2011 Volume 47 Issue 3 Pages 97-103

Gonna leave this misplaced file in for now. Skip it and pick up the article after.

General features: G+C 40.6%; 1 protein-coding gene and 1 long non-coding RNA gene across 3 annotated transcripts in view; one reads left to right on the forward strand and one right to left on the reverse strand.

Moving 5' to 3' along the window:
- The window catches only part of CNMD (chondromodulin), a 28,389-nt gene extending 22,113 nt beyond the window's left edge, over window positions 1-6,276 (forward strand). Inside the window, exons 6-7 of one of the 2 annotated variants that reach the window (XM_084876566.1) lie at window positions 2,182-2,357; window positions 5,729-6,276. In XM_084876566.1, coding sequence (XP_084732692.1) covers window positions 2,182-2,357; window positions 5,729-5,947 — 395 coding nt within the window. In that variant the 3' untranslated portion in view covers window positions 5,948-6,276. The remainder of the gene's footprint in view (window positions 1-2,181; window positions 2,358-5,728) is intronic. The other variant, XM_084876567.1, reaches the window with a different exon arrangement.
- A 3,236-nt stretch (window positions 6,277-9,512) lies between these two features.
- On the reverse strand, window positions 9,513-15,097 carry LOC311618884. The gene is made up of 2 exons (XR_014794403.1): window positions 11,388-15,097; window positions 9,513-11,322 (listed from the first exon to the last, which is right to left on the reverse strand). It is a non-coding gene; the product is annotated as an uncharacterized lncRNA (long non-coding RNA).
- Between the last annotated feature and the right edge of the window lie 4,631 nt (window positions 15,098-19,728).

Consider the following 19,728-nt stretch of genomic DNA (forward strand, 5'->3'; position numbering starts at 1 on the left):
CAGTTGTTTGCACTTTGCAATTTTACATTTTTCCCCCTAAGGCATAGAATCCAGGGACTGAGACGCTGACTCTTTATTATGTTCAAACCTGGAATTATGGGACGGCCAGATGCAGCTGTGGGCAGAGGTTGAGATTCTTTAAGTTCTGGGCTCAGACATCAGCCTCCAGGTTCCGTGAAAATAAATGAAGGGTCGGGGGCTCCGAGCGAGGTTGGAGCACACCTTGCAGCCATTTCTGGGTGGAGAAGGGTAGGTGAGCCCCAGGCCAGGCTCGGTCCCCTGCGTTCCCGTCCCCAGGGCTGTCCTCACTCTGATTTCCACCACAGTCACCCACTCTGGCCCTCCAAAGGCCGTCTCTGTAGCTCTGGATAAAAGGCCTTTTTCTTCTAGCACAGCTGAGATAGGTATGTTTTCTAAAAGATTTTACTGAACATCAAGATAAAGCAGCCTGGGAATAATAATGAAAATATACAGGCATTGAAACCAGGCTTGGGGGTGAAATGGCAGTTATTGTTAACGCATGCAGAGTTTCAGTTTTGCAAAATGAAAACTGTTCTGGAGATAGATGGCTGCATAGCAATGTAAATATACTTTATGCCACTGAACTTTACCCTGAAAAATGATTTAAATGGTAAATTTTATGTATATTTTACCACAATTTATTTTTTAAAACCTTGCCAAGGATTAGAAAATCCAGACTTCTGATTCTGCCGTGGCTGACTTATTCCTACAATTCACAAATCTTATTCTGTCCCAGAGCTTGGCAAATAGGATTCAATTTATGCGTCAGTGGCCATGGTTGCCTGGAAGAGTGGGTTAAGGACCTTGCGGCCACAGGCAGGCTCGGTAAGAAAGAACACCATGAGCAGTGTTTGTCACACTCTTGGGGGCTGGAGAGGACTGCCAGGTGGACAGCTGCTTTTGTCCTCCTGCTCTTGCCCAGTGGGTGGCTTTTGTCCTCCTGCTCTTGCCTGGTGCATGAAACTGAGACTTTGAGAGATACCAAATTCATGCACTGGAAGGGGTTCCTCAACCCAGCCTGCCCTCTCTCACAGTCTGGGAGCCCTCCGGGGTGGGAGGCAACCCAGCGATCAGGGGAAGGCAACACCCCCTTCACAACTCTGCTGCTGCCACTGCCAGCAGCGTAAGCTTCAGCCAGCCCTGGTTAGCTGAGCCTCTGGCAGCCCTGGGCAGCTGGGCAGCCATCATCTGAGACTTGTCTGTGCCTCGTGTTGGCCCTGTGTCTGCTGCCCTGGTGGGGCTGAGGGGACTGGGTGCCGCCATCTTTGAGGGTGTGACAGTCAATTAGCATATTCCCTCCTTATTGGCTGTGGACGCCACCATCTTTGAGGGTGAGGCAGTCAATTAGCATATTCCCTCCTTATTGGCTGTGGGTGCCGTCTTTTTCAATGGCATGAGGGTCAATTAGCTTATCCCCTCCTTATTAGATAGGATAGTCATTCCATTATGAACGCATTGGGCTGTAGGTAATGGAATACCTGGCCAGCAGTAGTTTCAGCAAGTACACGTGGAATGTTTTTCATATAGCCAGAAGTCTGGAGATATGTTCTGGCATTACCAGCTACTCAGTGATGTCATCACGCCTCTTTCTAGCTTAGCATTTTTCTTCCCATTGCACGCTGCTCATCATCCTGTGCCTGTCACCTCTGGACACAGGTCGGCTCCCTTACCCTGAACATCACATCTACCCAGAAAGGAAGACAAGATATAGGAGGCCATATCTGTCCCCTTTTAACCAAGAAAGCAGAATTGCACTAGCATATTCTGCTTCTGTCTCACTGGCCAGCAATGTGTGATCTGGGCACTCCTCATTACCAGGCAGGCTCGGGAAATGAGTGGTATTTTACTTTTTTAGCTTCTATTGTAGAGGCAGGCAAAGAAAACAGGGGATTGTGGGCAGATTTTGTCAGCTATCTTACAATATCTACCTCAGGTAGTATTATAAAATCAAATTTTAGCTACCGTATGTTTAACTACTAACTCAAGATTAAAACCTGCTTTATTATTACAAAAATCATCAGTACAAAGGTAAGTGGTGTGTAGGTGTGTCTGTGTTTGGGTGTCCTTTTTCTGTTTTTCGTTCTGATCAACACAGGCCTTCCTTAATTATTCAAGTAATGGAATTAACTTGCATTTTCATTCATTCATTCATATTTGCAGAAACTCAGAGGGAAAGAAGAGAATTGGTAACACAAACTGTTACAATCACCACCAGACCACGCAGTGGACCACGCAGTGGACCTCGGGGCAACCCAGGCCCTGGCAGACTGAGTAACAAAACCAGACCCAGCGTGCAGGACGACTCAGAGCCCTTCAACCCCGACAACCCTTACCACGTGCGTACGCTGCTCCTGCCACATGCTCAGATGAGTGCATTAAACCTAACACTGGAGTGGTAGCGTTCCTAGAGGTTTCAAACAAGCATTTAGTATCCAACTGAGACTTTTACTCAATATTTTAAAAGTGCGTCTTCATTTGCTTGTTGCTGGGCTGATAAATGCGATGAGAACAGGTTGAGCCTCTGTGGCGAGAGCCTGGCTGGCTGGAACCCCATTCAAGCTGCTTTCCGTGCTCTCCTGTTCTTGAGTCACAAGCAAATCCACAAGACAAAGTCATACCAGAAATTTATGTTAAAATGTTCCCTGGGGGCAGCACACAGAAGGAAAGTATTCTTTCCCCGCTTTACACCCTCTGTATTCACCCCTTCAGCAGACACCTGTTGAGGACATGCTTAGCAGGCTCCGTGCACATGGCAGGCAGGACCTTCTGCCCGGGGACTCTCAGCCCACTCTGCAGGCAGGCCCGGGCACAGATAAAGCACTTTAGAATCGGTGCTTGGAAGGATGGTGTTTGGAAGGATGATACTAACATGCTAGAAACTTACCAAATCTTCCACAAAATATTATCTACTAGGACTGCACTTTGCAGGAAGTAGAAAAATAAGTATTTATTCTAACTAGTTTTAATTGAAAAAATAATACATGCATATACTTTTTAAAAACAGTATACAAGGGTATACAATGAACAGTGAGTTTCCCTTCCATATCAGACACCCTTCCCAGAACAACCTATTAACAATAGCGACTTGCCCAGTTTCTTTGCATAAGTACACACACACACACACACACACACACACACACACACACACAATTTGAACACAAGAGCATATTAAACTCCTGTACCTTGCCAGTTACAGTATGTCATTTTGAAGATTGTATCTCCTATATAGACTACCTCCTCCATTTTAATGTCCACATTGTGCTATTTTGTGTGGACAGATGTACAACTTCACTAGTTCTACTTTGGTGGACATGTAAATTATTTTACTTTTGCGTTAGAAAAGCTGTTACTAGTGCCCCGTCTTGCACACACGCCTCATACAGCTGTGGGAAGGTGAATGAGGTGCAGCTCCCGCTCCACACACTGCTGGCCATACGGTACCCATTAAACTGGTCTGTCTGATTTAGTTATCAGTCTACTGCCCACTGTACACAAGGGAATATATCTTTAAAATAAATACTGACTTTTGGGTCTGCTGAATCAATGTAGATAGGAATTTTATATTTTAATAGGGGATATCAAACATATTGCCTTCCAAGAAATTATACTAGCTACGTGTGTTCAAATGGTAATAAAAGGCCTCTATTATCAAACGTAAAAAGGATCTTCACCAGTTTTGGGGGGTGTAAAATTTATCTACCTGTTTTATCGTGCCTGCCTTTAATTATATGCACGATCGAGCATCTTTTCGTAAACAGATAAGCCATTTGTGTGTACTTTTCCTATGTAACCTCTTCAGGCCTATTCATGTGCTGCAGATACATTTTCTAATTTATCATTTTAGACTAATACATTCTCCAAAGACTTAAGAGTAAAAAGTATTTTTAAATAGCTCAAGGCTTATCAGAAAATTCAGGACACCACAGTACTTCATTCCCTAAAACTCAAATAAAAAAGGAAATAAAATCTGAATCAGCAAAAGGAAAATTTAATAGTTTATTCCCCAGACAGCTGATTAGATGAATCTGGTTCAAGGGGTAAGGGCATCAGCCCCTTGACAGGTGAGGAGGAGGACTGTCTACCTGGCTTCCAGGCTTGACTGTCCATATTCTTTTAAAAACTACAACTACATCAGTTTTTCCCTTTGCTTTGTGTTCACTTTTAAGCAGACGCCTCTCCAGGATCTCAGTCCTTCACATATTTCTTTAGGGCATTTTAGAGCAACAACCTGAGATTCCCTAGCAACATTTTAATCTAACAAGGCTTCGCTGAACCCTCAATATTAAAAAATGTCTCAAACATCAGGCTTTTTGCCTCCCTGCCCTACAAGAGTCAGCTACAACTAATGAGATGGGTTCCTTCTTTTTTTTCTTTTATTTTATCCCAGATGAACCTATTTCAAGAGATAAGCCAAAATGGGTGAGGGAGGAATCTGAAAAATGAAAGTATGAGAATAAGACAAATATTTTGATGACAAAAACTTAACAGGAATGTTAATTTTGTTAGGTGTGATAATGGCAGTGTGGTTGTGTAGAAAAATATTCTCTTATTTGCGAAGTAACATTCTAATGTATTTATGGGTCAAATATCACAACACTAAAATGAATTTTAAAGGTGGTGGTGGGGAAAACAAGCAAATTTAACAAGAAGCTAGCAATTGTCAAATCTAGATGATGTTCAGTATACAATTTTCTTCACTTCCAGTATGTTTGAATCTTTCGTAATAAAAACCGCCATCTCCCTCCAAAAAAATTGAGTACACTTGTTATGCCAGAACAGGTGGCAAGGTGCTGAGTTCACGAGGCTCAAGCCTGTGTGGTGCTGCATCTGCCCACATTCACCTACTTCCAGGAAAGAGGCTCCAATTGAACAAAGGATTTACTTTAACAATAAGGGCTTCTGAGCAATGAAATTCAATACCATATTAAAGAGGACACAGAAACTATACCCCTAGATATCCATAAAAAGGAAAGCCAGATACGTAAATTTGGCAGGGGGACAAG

An experiment was conducted to examine the effects of two types of cages and acute transportation stress on selected physiological and biochemical parameters of the adrenal gland of the chicken (Gallus domesticus). The experiment was conducted during the period from December 2010 to February 2011. The twelve chickens were divided into three groups (C1, T1, and T2). The chickens were caged in two types of cage: one was a standard wire-bottomed aluminum cage (95×60×70cm), and the other was a small plastic cage (68×48×20cm). In the C1 group, chickens were caged in standard wire-bottomed aluminum cage for 30min, with 2 chickens per cage and no transportation. In the T1 group, chickens were caged in standard wire-bottomed aluminum cage and transported for 30min, with 2 or 3 chickens per cage. In the T2 group, chickens were caged in small plastic cage and transported for 30min, with 3 chickens per cage. The cages were loaded onto open trucks and transported for 30min (T1 and T2). The plasma corticosterone (CORT) levels of transported chickens were significantly higher than those of controls (P<0.05); these results confirm that acute transportation has a strong stressful effect. Under these conditions, the highest plasma levels of CORT were found in the T2 group; however, these values were not significantly different to those of the T1 group. Western blot analysis of Phospho-Ser^<40> tyrosine hydroxylase and tyrosine hydroxylase in the adrenal gland did not show any significant differences between control and transported chickens. Thus, these results indicate that acute (30min) transportation stress in chicken induced a significant rise in plasma CORT, but the two different types of cages had no significant effect on plasma CORT levels in chicken during transportation at lower (between 4 to 5℃) temperature.